These theses sound banal, but each has been denied in important recent work. As to the first thesis, David Strauss has argued that constitutional amendments are “irrelevant” because an amendment is neither a necessary nor a sufficient condition for legal change. The second thesis contradicts a standard academic view that I shall call the generic case against constitutional amendment. On this view, there are good general reasons to reject, or to indulge a presumption against, any proposed amendment. Among these reasons are the following claims: it is bad to “tamper” with the Constitution; the Constitution should not be “cluttered up” with amendments that will “trivialize” its majesty; constitutional amendments are “divisive” or “polarizing”; constitutional amendments may have bad unanticipated consequences; and constitutional amendments diminish the coherence of the constitutional text or of judicially-developed constitutional doctrine. Something like this view has become the conventional wisdom in the legal academy, following explicit arguments by Kathleen Sullivan and others.
My critical aims are to question the view that amendments are irrelevant, contra Strauss, and to question the widespread view that amendments are generically or presumptively suspect. The two positions I critique jointly privilege constitutional updating by judges, the first by suggesting that constitutional amendment is generically futile, the second by suggesting that constitutional amendment is generically harmful.
The implicit alternative is a practice that entrusts all constitutional change to commonlaw constitutionalism—that is, to an ongoing constitutional convention whose delegates are all judges (and hence all lawyers).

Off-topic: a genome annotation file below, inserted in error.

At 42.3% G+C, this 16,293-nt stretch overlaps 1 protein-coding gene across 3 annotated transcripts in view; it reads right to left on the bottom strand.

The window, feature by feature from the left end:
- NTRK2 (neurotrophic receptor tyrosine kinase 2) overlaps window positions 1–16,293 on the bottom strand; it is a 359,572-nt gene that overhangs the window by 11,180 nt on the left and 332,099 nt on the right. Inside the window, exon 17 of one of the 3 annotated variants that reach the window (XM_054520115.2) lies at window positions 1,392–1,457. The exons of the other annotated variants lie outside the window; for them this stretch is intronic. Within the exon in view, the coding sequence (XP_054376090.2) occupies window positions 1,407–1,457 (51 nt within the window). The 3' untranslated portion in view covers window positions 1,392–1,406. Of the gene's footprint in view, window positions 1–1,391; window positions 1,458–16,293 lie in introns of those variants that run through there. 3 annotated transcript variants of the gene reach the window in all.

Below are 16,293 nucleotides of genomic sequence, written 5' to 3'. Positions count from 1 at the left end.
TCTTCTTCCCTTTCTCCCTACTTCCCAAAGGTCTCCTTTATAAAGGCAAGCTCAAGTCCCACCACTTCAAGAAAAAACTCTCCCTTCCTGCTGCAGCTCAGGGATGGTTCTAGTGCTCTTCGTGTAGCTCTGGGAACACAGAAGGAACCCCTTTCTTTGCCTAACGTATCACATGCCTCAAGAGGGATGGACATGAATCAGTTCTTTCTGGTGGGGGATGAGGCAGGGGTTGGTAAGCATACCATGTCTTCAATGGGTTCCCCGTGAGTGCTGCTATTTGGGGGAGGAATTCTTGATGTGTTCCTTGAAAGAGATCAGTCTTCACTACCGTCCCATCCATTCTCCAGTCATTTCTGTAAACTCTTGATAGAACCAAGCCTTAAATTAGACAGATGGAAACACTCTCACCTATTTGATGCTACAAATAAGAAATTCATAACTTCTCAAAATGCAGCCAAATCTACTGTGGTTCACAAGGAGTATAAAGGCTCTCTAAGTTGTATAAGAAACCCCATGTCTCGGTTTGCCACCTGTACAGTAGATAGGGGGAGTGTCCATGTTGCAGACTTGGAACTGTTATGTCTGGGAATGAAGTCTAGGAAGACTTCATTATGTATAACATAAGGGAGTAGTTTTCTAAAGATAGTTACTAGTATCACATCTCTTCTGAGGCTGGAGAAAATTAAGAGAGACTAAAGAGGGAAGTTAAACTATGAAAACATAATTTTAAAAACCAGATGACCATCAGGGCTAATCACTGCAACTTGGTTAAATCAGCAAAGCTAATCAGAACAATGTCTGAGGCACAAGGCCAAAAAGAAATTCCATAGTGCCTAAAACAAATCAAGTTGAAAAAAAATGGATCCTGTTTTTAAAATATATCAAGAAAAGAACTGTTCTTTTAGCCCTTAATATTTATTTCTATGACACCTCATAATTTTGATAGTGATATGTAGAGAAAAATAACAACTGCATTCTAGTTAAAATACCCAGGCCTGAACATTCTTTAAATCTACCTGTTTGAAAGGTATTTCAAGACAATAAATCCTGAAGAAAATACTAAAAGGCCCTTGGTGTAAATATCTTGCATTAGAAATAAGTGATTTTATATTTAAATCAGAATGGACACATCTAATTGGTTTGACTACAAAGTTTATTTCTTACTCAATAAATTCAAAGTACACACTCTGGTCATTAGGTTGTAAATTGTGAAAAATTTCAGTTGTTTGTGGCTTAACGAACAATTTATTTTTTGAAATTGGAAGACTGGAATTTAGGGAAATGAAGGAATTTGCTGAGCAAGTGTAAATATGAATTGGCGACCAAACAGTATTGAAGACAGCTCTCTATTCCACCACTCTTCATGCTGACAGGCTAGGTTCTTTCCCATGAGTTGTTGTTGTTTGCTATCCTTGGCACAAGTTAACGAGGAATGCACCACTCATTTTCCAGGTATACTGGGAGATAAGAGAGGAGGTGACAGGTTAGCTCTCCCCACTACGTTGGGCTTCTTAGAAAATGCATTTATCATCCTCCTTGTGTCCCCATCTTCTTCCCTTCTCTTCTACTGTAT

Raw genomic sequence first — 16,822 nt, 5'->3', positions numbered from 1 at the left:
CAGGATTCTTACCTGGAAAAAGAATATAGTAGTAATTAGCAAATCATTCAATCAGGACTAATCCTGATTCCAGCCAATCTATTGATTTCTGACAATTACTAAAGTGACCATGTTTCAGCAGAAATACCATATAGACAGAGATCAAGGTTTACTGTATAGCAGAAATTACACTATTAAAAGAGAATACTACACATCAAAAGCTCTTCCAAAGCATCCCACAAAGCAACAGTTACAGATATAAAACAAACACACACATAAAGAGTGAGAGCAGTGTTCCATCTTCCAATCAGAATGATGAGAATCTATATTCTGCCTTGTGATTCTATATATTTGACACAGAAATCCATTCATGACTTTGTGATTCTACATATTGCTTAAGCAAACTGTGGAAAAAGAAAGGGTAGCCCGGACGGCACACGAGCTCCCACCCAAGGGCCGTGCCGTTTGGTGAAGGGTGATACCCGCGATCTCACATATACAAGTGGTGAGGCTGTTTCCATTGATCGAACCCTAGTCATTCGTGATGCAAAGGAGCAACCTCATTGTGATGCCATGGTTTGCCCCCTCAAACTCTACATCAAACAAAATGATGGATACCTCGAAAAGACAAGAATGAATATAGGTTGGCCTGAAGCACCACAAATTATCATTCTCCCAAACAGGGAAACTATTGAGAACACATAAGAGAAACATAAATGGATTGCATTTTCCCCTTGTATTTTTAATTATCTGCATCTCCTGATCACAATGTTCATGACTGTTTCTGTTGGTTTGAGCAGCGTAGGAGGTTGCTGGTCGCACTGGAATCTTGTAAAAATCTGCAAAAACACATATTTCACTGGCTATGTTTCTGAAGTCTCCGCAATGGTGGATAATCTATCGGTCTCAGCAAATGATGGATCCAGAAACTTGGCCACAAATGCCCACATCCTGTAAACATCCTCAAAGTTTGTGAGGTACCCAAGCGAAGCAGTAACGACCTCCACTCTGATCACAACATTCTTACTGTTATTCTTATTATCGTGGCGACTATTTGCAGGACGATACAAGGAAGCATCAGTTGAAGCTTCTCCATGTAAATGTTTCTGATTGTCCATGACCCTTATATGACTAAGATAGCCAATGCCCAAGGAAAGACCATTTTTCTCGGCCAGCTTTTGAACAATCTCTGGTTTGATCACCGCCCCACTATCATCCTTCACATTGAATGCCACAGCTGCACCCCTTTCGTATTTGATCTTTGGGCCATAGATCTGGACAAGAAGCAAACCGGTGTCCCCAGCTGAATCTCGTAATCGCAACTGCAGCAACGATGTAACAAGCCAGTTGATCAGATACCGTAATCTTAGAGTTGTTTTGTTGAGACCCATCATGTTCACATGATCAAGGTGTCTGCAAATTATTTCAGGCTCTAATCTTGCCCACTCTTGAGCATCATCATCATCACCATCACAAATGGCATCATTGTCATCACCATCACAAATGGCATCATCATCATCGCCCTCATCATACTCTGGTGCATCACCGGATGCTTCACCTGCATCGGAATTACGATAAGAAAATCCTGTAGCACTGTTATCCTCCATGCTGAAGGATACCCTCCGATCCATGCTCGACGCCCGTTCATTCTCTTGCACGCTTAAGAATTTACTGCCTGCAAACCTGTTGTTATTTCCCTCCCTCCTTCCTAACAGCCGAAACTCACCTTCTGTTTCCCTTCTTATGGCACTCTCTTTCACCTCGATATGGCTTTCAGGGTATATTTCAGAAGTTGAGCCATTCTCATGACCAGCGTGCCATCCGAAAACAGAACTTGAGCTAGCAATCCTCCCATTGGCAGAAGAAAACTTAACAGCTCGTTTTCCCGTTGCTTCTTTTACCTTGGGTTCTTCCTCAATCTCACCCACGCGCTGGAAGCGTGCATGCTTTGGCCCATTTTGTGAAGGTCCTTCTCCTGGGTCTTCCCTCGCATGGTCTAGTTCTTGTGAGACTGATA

As against those views, I will attempt an evenhanded institutional comparison of the amendment process and common-law constitutionalism, as alternative means of constitutional updating. I consider the strengths and weaknesses of each process: relative to common-law constitutionalism, the amendment process is less focused on the facts of particular cases (both for good and ill); puts less weight on the views of past judges (both for good and ill); allows for the participation of decisionmakers from a broader range of professions and backgrounds (both for good and ill); produces more enduring
constitutional settlements, albeit at higher initial cost; and trades the benefits of flexibility for the benefits of rigidity. By identifying these variables, I hope to make some tentative progress towards identifying the empirical conditions under which, or the domain in which, either process is most likely to produce valuable constitutional change.
The discussion is organized as follows. Part I critiques Strauss’ thesis that constitutional amendments are systematically irrelevant. First, even if constitutional amendments are neither necessary nor sufficient to produce legal change, they may nonetheless be causally efficacious in producing legal change. Strauss has overlooked that the causal force of amendments is probabilistic: even if an amendment neither guarantees a desired legal change nor is indispensable to it, the amendment may nonetheless make the change more likely than it would have been in the amendment’s absence. Second, the irrelevance view slips imperceptibly from the denial that any particular amendment is relevant to the denial that the total set of amendments is relevant.